ELKO — Cabo Bar owners Acela Ceja and Carlos Nunez have been ordered to pay $3,310 and told to keep their business closed for 10 days next month after being caught serving alcohol to a minor.
In early November an underage member of a band playing at the bar was seen consuming alcohol on the premises at 449 Railroad St. The police department investigated the violation of City Code 4-5-26, knowingly allowing a minor to loiter in the bar area.
City officials and law enforcement came up with a penalty that would enforce the code violation but still allow the business to continue to operate.
“The licensee would admit a violation of the code by allowing a minor to loiter on the premises and pay a fine of $1,000 for that, and the licensee and license would be on probation for a period of one year,” said city attorney Thomas Coyle at the March 26 Elko City Council meeting.
The bar will be closed from April 14 to 24.
The business was also given other conditions to abide by. From March 31 to April 30, when not in that closure period, last call will be no later than 2 a.m. The owners or employees will need to check the identification of all people entering the facility. Another condition requires the employees and owners to not be under the influence while working.
Security provisions include requiring security personnel at all entrances and exits on Fridays and Saturdays during operation. Security cameras also need to be installed for a 15-day period, and subject to access by the police department.
“Finally, there is a recovery provision for the city’s legal fees which we estimated at $2,310,” Coyle said.
“I wanted to see something that was punitive in this agreement yet proportional to the violation that occurred,” Mayor Reece Keener said. “I think that if we were to go any heavier it would put the establishment out of business. We gave the defendant the opportunity to respond to this and they have accepted it. If they had rejected it they would have been at risk of losing their liquor license. I hope my fellow council members will be on board with supporting everything as stipulated in the agreement.”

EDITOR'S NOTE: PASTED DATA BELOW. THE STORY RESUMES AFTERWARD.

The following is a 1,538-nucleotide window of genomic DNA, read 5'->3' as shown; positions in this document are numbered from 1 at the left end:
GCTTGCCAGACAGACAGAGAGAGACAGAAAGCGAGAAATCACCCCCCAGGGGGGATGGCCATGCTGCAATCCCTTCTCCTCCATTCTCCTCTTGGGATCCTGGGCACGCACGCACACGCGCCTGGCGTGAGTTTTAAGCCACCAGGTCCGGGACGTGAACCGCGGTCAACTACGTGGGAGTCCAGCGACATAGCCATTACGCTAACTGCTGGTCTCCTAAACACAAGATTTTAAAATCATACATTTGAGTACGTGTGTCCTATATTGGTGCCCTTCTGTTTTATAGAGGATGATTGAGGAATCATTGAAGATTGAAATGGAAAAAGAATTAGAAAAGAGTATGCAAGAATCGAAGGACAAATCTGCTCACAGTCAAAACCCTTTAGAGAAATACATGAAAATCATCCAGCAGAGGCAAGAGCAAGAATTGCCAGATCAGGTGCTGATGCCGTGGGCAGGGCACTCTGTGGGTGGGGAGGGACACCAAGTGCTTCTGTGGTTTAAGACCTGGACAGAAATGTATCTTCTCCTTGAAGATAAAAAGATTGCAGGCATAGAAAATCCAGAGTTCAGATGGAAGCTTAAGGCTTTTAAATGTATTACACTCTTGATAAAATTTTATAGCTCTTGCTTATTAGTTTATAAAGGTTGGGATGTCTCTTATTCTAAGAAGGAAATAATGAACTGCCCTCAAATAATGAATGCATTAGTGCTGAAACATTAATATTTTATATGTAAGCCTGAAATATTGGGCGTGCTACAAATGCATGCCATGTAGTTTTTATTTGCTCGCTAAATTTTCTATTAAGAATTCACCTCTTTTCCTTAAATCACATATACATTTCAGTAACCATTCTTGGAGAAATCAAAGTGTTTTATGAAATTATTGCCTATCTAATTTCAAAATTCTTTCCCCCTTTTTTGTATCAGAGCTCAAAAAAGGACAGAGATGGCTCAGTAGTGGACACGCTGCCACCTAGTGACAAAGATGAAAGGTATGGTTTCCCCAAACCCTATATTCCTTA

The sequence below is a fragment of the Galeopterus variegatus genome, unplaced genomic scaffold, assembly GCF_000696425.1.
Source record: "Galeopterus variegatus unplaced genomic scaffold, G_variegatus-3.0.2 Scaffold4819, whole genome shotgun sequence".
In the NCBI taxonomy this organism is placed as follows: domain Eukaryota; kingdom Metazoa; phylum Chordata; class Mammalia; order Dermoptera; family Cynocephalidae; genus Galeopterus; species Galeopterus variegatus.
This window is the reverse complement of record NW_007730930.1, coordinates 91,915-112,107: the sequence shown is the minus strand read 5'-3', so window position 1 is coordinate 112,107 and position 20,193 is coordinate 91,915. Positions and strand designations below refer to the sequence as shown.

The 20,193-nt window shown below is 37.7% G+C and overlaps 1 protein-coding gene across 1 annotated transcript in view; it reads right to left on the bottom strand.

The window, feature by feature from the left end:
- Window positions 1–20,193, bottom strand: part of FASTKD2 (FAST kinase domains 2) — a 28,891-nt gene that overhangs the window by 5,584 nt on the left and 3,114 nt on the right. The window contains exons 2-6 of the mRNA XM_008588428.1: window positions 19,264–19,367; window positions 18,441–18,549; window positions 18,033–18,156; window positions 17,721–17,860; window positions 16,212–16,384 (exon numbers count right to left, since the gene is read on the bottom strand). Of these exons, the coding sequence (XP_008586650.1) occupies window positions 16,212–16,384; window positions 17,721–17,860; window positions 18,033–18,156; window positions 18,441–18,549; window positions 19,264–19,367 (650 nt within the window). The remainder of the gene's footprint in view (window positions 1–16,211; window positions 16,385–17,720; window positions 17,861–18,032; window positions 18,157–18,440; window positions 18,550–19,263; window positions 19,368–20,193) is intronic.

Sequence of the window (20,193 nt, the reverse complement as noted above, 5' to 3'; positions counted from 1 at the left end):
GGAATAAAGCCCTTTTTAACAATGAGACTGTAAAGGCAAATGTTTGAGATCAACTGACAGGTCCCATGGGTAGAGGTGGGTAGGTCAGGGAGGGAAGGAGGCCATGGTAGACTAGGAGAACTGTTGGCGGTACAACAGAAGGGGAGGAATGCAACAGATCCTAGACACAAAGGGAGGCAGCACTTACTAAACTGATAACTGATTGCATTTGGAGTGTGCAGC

City council member Bill Hance called for a closure period that would encompass two weekends when the business is in full swing. Cabo’s regular hours are Thursday through Saturday, 8 p.m. to 5 a.m. He also wanted security detail at the door on a regular basis.
Elko Police Chief Ben Reed said there is no provision in the current code to mandate security on bars.
“We did discuss the second weekend of a hard closure and we wanted to tally up the fine, the city’s legal fees and the closure at 2 a.m. for the rest of the 30 days which is heavily in the morning hours,” Reed said. “So there is a financial hit there. We were trying to balance all that and not completely shut them down. Did we get that right or not, I don’t know.”
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“While this might not be 100 percent what any of us individually want, I really feel this is the right direction we can go and I hope we can vote on the agreement as it is published here,” Keener said.
Reed mentioned that this is not the business’s first offense.
“This isn’t the first issue or the first problem,” he said. “The police department [administration] has met with the licensees and me personally two or three times or more. They have done some good things and they have made some mistakes and we have tried to hold them accountable. We are trying to give them an opportunity to correct.”
He said the police department has taken similar steps with other drinking establishments and has seen them correct their faults or go out of business.
“I just want to make sure you understand the agreement you are signing,” said city council member Robert Schmidtlein.
“We do understand that, yes,” Nunez said.
“One last thing I want to throw out is that I want you to understand that a liquor license is a privilege,” Schmidtlein said. “As the chief mentioned, we can take disciplinary action at any given time. I hope you don’t come back because if you do we will revoke your license. I think you have learned from your mistakes.”
Nunez asked to speak again on his behalf.
“So everybody in this room understands we have tallied up all of our costs,” Nunez said. “Our business is profitable from midnight to about four in the morning. With us closing at two in the morning — and we are going to do that for a whole month — our impact in lost revenue will be about $10,000 plus our other costs. We will be paying about $14,000 for this incident to just stay in business. Any more than that [and] I think we would have to sell and abandon our investment in time and money, but it has to be done, so whatever you guys decide.”
Councilwoman Mandy Simmons moved to approve the agreement as it was written.
All agreed to the motion.
“I just wanted to commend you on the remodel you did [on the bar] to make downtown Elko look better,” Councilman Chips Stone added.